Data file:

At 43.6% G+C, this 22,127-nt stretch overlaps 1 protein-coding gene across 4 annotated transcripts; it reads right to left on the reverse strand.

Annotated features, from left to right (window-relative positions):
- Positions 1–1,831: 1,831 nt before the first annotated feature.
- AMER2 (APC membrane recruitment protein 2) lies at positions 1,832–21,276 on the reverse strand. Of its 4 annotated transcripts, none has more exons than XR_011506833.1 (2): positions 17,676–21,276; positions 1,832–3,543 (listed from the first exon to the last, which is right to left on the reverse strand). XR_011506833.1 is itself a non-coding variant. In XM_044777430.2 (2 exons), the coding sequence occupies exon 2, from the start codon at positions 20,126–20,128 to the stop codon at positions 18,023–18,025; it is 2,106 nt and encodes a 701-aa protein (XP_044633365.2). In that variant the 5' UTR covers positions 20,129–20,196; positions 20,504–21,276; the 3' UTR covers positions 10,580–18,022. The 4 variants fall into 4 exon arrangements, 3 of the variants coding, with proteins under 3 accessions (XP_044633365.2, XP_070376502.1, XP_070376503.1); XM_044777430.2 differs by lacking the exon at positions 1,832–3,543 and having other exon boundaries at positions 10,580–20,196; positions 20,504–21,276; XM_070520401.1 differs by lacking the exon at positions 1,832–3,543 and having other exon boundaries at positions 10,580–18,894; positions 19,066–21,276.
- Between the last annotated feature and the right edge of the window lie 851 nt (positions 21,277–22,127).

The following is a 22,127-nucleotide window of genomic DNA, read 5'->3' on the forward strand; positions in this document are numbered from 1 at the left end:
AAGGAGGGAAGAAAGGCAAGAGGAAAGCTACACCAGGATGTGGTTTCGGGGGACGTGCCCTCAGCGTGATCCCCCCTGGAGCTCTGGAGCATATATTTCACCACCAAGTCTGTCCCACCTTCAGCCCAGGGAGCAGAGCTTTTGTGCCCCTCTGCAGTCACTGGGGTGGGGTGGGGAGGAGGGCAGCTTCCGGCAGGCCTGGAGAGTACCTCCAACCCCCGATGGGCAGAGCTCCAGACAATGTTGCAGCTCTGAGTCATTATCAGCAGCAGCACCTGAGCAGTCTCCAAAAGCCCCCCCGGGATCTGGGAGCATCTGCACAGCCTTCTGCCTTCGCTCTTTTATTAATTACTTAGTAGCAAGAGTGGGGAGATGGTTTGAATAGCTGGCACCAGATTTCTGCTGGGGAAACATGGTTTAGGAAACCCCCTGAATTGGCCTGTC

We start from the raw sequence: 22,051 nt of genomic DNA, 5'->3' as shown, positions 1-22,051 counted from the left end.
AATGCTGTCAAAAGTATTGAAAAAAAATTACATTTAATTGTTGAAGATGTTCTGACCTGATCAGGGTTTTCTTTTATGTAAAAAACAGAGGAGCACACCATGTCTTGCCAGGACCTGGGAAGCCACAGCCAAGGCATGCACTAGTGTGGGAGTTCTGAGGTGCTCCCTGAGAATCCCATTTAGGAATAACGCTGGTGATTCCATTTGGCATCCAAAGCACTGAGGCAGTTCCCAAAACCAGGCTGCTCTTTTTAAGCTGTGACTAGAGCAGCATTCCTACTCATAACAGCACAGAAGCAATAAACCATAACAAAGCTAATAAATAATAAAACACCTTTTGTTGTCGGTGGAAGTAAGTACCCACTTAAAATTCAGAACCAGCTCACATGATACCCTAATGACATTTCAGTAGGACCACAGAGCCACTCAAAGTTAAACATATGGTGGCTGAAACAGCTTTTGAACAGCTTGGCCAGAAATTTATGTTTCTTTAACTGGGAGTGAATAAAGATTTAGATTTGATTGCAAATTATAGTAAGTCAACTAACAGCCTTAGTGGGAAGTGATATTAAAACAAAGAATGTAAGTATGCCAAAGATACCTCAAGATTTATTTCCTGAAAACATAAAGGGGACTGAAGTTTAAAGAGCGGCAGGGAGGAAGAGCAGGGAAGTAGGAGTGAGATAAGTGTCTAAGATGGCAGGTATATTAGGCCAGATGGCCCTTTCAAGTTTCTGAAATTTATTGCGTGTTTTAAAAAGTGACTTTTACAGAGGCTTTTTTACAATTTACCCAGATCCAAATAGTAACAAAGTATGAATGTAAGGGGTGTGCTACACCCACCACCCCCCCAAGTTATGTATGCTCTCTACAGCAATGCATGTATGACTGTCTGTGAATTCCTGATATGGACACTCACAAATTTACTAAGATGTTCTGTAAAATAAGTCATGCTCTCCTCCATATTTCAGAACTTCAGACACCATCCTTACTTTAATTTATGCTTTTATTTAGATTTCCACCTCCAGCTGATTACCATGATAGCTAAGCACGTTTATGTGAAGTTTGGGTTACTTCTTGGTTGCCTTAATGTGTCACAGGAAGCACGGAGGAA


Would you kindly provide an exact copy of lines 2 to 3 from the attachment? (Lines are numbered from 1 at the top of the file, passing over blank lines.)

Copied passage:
Annotated features, from left to right (window-relative positions):
- Positions 1–1,831: 1,831 nt before the first annotated feature.